This 9-DVD set, compiled for the avid Bible and archaeology enthusiast, features lectures by world-renowned scholars on such exciting topics as the Dead Sea Scrolls, the Garden of Eden and the Biblical concept of Armageddon.
Jerusalem and the Garden of Eden
Lawrence Stager discusses biblical descriptions of several gardens, including the Garden of Eden. A description in the Book of Ezekiel locates the Garden of Eden close to Jerusalem. Taking his cue from Ezekiel, Stager postulates that the garden in the Valley of Kidron might be Eden. He tests this theory against passages in the Psalms, the Song of Songs and Genesis.
4QMMT and Paul
Scholars have typically interpreted a Dead Sea Scroll document called 4QMMT as contrary to the teachings of Paul. It seems to advocate justification by acts whereas Paul teaches justification by faith alone. N.T. Wright demonstrates that while the arguments in 4QMMT seem to contradict Paul, that is not necessarily the case.
The Dead Sea Scrolls & The New Testament
James VanderKam delivers a point-by-point comparison of the Dead Sea Scrolls and the New Testament. He asserts that while the scrolls should not be directly linked to the Bible, they reveal a community living before, during and after Jesus, and cast much light on the early relationship of Christianity to Judaism.
Jewish Reform Movements
Anthony Saldarini characterizes the Qumran community, the Jesus movement and the followers of Matthew as contemporary reform groups within the broad categories of Jews and Christians. He theorizes that Matthew would have been aware of the Qumran community’s beliefs (just as we are aware of various religious beliefs today) and notes similarities between the Matthean community, Qumran and Matthew’s gospel.
A Jesus Hideout in Jordan?
James Tabor combines clues from the Gospel of John, the story of Elijah, the Dead Sea Scrolls and other historical writings that point to the location of a Jesus hideout east of Jordan, near Calim. He demonstrates how the combination of archaeology, historical documents such as the Dead Sea Scrolls, and the bible texts produces a unique picture of the Nazarene movement and the geography of Jesus’ life.
Challenging the idea that one can fully understand the meaning of a biblical verse based solely on that verse alone, James Sanders explains the concept of biblical intertextuality. Since the Bible is full of inner references, one must study a single verse along with the verses that foreshadow or refer back to it, as well as the verses that deal with common themes. He cites specific examples of biblical intertextuality and discusses the traditions of scholarship that have used the concept in their work.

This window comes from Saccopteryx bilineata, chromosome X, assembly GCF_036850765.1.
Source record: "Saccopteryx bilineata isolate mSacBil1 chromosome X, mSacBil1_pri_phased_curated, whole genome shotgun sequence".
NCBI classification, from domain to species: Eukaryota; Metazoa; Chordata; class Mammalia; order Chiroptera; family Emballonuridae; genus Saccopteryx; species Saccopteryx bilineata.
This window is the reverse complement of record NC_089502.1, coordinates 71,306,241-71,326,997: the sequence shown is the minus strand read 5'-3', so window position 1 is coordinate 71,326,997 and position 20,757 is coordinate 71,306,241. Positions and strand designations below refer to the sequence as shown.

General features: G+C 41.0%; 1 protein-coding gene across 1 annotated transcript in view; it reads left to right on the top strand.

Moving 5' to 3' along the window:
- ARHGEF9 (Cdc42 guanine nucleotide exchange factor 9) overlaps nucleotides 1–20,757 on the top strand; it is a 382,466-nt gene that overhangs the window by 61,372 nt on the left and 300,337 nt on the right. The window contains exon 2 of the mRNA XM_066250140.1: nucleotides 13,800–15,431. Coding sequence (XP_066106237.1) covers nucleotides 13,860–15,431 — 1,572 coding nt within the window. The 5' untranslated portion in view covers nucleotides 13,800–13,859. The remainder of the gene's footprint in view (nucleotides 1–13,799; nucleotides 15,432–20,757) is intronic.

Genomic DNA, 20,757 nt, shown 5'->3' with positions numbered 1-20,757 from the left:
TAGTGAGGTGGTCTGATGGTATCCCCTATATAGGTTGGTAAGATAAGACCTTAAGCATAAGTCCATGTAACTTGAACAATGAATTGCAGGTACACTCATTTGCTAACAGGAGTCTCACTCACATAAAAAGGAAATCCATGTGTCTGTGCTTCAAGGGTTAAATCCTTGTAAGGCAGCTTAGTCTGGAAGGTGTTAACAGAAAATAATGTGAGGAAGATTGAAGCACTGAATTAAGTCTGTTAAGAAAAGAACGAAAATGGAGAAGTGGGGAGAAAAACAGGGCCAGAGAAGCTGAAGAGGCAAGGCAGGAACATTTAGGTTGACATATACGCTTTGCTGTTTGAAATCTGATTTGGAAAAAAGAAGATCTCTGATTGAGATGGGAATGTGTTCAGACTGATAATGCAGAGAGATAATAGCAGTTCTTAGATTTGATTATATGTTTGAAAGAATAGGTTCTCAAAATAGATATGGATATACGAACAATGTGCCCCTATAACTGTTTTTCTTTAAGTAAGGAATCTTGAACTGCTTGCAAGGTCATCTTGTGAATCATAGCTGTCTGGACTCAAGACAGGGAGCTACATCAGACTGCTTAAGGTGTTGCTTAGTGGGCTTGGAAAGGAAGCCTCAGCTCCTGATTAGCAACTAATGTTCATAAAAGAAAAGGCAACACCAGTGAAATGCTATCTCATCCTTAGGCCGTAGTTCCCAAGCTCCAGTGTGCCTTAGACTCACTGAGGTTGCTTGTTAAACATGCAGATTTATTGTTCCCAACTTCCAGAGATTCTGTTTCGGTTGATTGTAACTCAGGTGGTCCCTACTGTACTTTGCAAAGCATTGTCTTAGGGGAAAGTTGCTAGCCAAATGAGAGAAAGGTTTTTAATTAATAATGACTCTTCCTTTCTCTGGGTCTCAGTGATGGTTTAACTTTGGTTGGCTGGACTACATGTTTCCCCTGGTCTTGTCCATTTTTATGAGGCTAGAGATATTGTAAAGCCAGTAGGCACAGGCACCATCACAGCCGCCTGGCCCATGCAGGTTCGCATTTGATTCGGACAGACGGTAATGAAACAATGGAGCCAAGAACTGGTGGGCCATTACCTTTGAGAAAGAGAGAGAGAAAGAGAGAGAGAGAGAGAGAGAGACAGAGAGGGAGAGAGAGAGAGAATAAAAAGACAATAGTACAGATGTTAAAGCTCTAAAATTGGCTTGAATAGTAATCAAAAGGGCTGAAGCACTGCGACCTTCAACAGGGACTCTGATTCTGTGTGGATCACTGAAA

The Battles of Armageddon
Eric Cline describes in detail the many fierce battles—beginning in 2350 B.C.—that have taken place at Megiddo, which sits at a crucial crossroad in northern Israel. Cline then investigates how this battleground city came to inspire the Biblical concept of Armageddon.
God’s Footstool and Footprints
Many metaphors in the Bible regarding God’s outstretched arms, eyes and heart have been noted by readers of scripture, but less attention has been given to references to God’s lower body. Michael Coogan examines Biblical descriptions of God’s feet as He marches ahead of His people, treads on His domain, and rests His feet on a golden footstool, the Ark of the Covenant.
Honor and Shame
Richard Rohrbaugh elucidates the concepts of honor and shame, which he sees as core values in Mediterranean culture and thus of the Biblical world. Rohrbaugh draws on his experiences of living in both the Mediterranean world and in the West. He concentrates on passages in the New Testament that are influenced by the culture of the region and highlights the important role of honor and shame in those verses.